* Nikkei climbs 1.5 pct, Topix gains 1.4 pct
* Fed’s improved U.S. outlook, retail data buoy Nikkei
* Sharp reverses losses on report to replace president
* Gree sinks in heavy volume on broker downgrade
By Mari Saito and Dominic Lau
TOKYO, March 14 (Reuters) - Japan’s Nikkei average climbed 1.5 percent to close above 10,000 for the first time in seven months on Wednesday, boosted by Wall Street gains after the Fed upgraded its U.S. economic outlook, while Tokyo shares received a further lift from a weaker yen.
Exporters and financials outperformed, with Sony Corp jumping 5.2 percent, Nissan Motor Co Ltd up 3.8 percent and Japan’s leading investment bank Nomura Holdings Inc adding 3.4 percent.
“It’s only now that we begin to see foreign, real buying become more visible,” said Stefan Worrall, director of equity cash sales at Credit Suisse in Tokyo, adding that buy orders of the core 30 stocks and buying across the spectrum had increased.
“There’s a lot of money sitting on the sidelines that hasn’t benefited from the rally from the beginning of the year, who are finding themselves flatfooted. There will be further upside in the Nikkei rally if we see real money continue to come in.”
The benchmark Nikkei was up 151.44 points at 10,050.52, its highest closing level since July 26, after intraday forays above the 10,000-mark in the previous three sessions failed to hold until the close.
Plans for the launch of a growing number of investment trust funds which would support the market as they put their money to work added to the upbeat mood.
“In March, we are seeing a lot of new funds being created, or trying to be created. This might be positive for the market. The value of the funds are pretty big ... the highest since February 2006,” said Jun Yunoki, equity analyst at Nomura.
The broader Topix climbed 1.4 percent to 857.11. More than 2.3 billion shares changed hands on the main board, down from 2.76 billion shares on Tuesday.
“People are picking up high-beta stocks now as the feeling that Japan’s market is still lagging global markets -- plus the weaker yen -- are providing a boost,” said Yasuo Sakuma, portfolio manager at Bayview Asset Management.
In terms of valuations, the Topix carried a 12-month forward price-to-book ratio of 0.97, lower than S&P 500’s 1.96 and STOXX Europe 600’s 1.37.
Additionally, the dollar hit an 11-month high of 83.32 yen during Asian trade, lifting investor appetites for exporters.
Sharp Corp reversed earlier losses and rose 4.3 percent after a report that its President Mikio Katayama would resign as the company struggles to shore up its finances.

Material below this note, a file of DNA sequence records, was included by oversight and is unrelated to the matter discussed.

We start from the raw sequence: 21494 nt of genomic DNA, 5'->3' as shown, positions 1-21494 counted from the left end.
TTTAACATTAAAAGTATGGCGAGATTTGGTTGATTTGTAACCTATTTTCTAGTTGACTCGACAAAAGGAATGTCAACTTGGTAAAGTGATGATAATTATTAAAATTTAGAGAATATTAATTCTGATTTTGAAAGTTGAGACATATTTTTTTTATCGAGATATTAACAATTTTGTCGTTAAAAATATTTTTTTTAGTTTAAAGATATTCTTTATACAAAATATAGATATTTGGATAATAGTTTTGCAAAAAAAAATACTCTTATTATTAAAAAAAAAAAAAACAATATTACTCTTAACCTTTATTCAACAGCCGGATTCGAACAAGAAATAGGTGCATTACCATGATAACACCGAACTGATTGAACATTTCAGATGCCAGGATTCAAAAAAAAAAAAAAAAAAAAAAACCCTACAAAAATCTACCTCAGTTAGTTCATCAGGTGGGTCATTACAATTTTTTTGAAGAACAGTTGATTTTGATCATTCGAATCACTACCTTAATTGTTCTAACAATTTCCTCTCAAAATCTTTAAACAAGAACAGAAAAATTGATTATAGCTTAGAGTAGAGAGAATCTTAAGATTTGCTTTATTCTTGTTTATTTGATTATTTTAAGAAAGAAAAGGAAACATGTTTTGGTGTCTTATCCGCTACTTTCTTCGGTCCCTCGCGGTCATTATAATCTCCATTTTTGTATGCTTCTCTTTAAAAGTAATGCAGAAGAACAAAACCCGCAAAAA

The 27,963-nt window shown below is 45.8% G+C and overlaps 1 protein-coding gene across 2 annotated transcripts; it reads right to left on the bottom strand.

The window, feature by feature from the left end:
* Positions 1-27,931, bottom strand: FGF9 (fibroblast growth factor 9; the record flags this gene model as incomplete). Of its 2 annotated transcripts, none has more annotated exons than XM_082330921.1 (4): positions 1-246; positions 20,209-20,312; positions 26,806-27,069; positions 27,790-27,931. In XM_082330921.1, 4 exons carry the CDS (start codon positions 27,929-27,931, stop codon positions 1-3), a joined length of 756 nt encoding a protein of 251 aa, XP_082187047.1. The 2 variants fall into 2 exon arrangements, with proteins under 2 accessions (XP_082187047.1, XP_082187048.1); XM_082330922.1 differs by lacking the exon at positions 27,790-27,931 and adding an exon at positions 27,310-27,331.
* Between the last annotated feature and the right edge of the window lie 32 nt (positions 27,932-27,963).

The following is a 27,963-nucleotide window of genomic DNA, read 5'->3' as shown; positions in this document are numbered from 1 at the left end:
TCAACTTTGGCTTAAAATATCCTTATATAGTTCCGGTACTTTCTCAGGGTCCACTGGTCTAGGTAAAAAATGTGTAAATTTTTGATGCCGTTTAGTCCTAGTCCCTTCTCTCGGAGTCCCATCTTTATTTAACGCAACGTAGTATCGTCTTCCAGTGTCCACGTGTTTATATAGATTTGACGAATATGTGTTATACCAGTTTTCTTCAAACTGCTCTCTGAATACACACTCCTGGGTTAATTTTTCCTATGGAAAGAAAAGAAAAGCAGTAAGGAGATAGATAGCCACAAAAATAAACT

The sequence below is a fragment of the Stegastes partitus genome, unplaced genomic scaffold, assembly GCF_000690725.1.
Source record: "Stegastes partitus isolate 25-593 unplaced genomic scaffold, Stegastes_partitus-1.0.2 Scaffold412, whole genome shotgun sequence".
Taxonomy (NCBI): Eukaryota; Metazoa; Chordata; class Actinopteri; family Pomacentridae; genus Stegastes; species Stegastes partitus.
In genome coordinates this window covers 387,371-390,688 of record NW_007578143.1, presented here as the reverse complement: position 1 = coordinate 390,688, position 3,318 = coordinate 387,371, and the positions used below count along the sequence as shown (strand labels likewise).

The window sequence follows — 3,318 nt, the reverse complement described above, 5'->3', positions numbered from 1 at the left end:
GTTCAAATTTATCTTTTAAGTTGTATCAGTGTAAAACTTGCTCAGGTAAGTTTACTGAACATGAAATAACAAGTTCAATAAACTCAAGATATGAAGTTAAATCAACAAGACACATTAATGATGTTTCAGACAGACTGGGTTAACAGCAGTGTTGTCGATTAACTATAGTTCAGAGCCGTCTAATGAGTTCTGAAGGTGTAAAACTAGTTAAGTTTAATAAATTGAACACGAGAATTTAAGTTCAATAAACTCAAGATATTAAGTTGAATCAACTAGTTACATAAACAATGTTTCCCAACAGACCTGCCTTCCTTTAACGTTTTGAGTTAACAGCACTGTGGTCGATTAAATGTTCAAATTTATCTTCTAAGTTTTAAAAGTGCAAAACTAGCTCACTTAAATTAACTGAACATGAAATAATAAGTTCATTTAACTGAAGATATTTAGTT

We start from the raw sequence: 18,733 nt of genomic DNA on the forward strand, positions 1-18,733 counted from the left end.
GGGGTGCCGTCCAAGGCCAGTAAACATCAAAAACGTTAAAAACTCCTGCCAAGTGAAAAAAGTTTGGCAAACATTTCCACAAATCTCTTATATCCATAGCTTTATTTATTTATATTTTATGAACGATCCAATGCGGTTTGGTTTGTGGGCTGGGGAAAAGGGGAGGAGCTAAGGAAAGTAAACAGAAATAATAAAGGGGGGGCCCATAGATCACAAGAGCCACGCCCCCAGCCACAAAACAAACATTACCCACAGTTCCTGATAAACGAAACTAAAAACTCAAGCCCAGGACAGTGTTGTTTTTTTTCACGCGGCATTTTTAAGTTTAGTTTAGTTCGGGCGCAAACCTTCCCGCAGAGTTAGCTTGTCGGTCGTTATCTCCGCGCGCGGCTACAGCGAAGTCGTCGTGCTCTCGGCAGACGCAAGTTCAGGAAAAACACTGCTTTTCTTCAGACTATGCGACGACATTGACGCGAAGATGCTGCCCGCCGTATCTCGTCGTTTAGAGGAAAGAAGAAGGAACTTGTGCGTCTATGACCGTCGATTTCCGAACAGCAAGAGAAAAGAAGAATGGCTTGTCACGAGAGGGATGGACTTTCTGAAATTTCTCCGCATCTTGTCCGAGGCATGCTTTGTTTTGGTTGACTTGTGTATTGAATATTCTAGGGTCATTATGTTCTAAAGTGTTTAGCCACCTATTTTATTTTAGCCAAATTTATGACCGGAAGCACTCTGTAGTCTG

Earlier, the stock fell as much as 5.1 percent to its lowest since the 1980s, with traders citing concerns over its outlook and lingering speculation that it would need equity financing after a massive quarterly loss.
Bucking the market trend was Gree Inc, which shed 6 percent after Daiwa Capital Markets downgraded the social gaming company to neutral from buy and cut its six-month target price to 2,600 yen from 3,200.
Also heavily traded were Japanese banks Mizuho Financial Group Inc, Mitsubishi UFJ Financial Group Inc and Sumitomo Mitsui Financial Group Inc, up between 2.2 and 2.6 percent.
Japan’s financials gained after their U.S. peers led Wall Street to its best performance this year, buoyed also by Fed stress test results that gave high marks to most of the largest banks.
The stress test results by the U.S. central bank came on the heels of an earlier announcement that the U.S. economy was “expanding moderately” although growth still faced significant downside risks.
But lingering concern about the impact of rising gasoline prices on U.S. consumer spending, and debt problems in Portugal and Spain meant the market was not free of worries.
“I do worry that we are in a Goldilocks market that may be overheated,” Bayview’s Sakuma said.
The benchmark Nikkei was in “overbought” territory, with its 14-day relative strength index at 76.8. Seventy or above is considered overbought.
March is the final month of Japan’s fiscal year, and market participants have been expecting many funds to lock in profit from the benchmark’s 18.9 percent rally since the beginning of January, after it shed more than 13 percent in April to December.